Posted Mar 27, 2013 05:05 pm CDT
Last month, we noted a couple who visited all 254 Texas courthouses and eventually married at one.
“In a lot of ways, the courthouse is the keeper of local history, the center of local history, and all of them together make up state history,” Aaron Mason told the American-Statesman in December. “They show that little places are important, just as the big places are. Courthouses are about people, even though many times people who go to a courthouse probably aren’t happy to be there—to go to court, for jury duty, to pay a fine.”
This week, we’d like to ask you: What are your favorite lawyerly spaces? Tell us about them and send us photos, if you like. If you also want to discuss or document a shabby “lawyerly space” that you’re forced to work in, we welcome that as well.
Answer in the comments.
Read the answer to last week’s question: Do you think that curtailing telecommuting is best for the bottom line?
Posted by Halli: “There’s absolutely no reason why telecommuting for part of the week and being in the office part of the week shouldn’t be an option. To make it sound as though it’s either every day telecommuting or every day in the office is absurd. If an individual employee does not seem to be performing adequately when working from home, that’s an entirely different story, but for everyone else, there is absolutely no reason to take away the option to work from home for part of each week, and Mayer offered no valid reason whatsoever. My union negotiated for us to be able to work from home two days a week. This is a huge help to be able to save commuting time those days, and options like this are beneficial to all ends.”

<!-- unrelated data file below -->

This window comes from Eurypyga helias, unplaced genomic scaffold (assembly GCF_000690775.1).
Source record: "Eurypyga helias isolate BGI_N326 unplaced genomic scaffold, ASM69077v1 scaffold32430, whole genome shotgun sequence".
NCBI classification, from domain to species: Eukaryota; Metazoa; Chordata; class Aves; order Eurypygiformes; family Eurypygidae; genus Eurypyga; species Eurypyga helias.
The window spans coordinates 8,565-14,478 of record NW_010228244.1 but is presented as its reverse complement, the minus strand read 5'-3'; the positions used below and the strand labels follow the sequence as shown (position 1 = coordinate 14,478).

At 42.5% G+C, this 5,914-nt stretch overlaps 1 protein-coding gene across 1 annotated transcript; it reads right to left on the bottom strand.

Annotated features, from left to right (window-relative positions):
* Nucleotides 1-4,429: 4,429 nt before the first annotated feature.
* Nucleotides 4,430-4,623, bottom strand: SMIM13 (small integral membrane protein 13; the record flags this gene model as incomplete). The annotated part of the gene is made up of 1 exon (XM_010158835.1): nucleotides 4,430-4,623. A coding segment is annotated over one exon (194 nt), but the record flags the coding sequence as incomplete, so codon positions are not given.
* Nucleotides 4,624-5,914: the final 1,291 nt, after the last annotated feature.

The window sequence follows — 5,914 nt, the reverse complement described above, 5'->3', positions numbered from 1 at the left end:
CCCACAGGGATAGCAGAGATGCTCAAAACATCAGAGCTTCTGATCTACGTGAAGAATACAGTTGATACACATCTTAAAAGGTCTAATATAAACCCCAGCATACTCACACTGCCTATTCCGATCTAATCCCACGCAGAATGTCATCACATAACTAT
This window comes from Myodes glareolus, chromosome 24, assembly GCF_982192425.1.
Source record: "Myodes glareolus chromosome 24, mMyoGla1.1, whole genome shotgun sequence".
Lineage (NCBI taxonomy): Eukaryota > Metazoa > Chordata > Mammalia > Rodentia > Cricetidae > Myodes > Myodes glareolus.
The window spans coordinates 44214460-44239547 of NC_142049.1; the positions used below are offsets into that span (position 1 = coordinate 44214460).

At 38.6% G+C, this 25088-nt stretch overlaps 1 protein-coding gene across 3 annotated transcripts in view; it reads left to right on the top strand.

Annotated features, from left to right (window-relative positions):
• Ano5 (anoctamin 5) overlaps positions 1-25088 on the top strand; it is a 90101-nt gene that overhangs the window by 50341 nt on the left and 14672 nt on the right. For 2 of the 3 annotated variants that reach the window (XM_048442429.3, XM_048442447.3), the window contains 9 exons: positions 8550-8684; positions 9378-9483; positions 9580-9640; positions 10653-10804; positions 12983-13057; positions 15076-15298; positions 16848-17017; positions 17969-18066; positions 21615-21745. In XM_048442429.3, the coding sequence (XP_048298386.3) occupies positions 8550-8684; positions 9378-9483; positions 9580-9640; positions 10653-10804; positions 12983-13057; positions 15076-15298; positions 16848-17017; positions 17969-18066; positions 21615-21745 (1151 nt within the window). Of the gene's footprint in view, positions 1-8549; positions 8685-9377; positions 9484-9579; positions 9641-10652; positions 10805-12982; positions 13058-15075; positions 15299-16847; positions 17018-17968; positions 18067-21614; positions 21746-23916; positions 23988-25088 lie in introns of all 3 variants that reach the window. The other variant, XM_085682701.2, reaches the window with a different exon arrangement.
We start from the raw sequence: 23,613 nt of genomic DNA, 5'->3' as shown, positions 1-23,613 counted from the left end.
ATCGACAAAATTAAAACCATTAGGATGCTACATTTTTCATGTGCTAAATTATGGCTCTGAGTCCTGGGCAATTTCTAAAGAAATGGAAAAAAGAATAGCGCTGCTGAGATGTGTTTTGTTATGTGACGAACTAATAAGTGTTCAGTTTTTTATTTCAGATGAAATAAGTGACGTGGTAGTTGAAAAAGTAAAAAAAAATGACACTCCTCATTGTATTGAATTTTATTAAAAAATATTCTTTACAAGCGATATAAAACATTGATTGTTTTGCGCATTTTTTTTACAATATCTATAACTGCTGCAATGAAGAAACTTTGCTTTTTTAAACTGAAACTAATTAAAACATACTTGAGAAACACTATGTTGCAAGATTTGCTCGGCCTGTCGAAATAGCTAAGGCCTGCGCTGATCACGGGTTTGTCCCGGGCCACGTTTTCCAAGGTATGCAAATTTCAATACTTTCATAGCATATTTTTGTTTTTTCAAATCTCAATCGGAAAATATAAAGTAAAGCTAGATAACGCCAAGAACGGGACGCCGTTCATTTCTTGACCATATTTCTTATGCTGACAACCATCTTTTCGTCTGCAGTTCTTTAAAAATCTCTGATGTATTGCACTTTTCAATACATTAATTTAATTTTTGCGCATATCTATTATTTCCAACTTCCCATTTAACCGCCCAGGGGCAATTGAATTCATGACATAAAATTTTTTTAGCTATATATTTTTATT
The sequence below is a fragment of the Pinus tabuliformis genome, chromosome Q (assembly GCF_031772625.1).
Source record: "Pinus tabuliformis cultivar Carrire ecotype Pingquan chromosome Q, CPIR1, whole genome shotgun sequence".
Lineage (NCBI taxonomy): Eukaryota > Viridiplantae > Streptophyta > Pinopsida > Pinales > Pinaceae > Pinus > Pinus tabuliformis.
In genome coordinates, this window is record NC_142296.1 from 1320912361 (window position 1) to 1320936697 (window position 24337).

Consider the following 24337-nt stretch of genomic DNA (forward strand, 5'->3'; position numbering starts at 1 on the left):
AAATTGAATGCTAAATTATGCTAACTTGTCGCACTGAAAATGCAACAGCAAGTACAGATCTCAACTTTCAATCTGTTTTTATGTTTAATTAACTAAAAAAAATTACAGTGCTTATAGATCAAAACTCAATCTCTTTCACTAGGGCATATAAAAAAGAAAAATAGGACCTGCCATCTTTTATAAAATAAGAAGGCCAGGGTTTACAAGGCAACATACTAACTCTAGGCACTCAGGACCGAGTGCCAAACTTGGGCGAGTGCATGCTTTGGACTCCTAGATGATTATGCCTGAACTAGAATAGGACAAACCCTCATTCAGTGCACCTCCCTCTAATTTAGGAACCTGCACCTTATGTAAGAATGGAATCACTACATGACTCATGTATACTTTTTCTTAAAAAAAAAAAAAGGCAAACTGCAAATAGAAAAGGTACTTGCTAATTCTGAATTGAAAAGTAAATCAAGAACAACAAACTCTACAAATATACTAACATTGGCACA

Do you have an idea for a future question of the week? If so, contact us.